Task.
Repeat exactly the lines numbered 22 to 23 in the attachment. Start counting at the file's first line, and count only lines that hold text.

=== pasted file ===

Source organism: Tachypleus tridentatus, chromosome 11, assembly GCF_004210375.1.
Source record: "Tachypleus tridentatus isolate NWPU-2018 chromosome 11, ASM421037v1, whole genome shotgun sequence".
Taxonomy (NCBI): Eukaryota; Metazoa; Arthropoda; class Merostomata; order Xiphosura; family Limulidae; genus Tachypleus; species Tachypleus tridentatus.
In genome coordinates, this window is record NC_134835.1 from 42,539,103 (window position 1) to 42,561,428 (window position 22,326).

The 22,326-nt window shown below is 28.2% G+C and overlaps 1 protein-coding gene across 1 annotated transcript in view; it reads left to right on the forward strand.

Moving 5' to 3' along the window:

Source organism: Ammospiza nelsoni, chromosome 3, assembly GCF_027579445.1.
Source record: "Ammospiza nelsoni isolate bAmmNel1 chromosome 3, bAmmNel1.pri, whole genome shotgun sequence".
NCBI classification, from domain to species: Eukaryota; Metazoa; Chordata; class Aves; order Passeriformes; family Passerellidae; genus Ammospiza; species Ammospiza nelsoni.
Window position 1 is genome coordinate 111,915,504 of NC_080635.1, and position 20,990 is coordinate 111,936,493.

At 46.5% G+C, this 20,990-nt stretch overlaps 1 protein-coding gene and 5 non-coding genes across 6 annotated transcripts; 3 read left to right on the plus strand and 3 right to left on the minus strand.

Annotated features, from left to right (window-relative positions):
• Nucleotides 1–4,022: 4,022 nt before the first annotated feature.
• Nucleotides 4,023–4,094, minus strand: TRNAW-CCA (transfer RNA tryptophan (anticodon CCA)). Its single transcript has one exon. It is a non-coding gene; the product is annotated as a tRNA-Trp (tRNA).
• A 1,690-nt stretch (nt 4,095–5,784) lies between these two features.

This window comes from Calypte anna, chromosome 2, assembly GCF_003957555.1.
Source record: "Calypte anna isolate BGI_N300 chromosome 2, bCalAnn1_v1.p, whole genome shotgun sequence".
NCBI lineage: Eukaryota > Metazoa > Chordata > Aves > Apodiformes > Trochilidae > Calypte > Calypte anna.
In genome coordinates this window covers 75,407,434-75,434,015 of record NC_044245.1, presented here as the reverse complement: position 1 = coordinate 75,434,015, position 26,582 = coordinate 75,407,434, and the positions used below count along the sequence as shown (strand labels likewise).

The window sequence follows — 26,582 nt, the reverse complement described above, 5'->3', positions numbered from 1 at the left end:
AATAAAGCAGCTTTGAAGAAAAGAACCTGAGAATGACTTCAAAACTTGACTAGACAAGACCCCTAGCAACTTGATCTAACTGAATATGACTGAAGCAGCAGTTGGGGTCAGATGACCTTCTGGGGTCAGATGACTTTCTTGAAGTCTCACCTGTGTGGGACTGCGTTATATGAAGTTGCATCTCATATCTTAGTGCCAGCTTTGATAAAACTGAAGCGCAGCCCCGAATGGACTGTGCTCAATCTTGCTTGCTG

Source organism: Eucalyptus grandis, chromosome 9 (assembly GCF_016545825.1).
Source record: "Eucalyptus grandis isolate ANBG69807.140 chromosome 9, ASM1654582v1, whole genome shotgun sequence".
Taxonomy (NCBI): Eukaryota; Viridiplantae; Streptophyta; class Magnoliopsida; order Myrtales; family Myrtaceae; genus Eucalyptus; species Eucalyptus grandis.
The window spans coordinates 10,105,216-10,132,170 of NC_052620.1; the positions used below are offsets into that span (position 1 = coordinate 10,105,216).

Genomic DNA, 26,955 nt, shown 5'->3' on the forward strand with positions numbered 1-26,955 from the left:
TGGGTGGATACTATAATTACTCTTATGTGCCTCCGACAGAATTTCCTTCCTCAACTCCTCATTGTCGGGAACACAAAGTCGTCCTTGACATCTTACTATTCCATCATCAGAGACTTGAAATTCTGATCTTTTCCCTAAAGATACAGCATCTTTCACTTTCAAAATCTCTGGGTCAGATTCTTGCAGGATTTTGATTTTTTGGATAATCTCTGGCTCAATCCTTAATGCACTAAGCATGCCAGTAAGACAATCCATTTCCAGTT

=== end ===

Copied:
Source organism: Eucalyptus grandis, chromosome 9 (assembly GCF_016545825.1).
Source record: "Eucalyptus grandis isolate ANBG69807.140 chromosome 9, ASM1654582v1, whole genome shotgun sequence".